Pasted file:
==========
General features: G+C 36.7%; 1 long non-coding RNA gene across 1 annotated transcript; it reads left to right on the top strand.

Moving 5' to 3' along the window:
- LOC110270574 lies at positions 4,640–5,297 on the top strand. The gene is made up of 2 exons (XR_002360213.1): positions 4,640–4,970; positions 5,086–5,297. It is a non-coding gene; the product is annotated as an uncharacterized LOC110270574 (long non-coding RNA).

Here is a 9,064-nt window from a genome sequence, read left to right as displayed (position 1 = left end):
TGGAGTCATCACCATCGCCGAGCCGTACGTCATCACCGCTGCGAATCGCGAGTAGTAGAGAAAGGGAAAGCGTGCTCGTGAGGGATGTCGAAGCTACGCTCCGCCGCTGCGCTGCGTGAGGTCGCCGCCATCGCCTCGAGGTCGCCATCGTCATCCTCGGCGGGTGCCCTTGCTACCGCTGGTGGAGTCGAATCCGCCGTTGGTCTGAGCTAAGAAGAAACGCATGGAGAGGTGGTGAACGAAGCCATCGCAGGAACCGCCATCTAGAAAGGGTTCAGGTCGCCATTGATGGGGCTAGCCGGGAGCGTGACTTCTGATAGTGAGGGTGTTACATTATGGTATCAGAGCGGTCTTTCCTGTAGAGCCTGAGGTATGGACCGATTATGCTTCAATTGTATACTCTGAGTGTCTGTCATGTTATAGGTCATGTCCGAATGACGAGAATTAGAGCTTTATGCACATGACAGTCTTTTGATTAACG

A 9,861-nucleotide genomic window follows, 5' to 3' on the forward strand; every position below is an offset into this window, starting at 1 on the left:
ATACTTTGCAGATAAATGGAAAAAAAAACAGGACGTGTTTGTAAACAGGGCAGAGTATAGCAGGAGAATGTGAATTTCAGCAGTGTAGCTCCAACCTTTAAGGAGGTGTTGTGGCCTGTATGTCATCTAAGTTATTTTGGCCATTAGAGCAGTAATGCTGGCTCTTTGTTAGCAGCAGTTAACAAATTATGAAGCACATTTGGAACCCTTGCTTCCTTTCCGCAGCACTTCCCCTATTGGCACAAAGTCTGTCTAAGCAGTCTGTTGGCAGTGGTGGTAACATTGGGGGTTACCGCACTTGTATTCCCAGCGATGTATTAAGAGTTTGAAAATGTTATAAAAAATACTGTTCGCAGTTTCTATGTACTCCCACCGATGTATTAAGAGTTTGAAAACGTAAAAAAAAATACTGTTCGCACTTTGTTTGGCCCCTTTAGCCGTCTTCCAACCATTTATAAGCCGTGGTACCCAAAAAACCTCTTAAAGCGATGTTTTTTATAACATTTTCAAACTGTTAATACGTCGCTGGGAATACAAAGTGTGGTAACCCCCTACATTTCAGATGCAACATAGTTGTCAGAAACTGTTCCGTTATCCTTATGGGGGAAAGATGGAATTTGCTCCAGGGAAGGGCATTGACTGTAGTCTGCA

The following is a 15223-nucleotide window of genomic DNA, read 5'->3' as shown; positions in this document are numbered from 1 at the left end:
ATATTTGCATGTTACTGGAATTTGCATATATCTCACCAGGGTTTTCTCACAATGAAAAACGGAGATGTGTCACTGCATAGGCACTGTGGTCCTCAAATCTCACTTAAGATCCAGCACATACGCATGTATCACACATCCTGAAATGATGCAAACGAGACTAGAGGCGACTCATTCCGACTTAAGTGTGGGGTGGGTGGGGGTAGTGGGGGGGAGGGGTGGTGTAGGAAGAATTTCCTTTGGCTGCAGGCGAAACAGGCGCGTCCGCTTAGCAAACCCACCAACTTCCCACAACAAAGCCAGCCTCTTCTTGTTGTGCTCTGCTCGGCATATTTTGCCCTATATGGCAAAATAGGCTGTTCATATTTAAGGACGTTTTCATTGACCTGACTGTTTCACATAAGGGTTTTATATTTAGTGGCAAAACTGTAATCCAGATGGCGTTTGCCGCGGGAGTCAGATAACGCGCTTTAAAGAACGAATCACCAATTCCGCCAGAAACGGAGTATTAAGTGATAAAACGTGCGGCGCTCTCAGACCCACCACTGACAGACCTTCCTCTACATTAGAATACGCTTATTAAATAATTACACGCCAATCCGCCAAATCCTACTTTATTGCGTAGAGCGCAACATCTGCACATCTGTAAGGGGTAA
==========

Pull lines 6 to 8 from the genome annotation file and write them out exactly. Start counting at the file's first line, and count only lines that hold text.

A 9,861-nucleotide genomic window follows, 5' to 3' on the forward strand; every position below is an offset into this window, starting at 1 on the left:
ATACTTTGCAGATAAATGGAAAAAAAAACAGGACGTGTTTGTAAACAGGGCAGAGTATAGCAGGAGAATGTGAATTTCAGCAGTGTAGCTCCAACCTTTAAGGAGGTGTTGTGGCCTGTATGTCATCTAAGTTATTTTGGCCATTAGAGCAGTAATGCTGGCTCTTTGTTAGCAGCAGTTAACAAATTATGAAGCACATTTGGAACCCTTGCTTCCTTTCCGCAGCACTTCCCCTATTGGCACAAAGTCTGTCTAAGCAGTCTGTTGGCAGTGGTGGTAACATTGGGGGTTACCGCACTTGTATTCCCAGCGATGTATTAAGAGTTTGAAAATGTTATAAAAAATACTGTTCGCAGTTTCTATGTACTCCCACCGATGTATTAAGAGTTTGAAAACGTAAAAAAAAATACTGTTCGCACTTTGTTTGGCCCCTTTAGCCGTCTTCCAACCATTTATAAGCCGTGGTACCCAAAAAACCTCTTAAAGCGATGTTTTTTATAACATTTTCAAACTGTTAATACGTCGCTGGGAATACAAAGTGTGGTAACCCCCTACATTTCAGATGCAACATAGTTGTCAGAAACTGTTCCGTTATCCTTATGGGGGAAAGATGGAATTTGCTCCAGGGAAGGGCATTGACTGTAGTCTGCA

The following is a 15223-nucleotide window of genomic DNA, read 5'->3' as shown; positions in this document are numbered from 1 at the left end: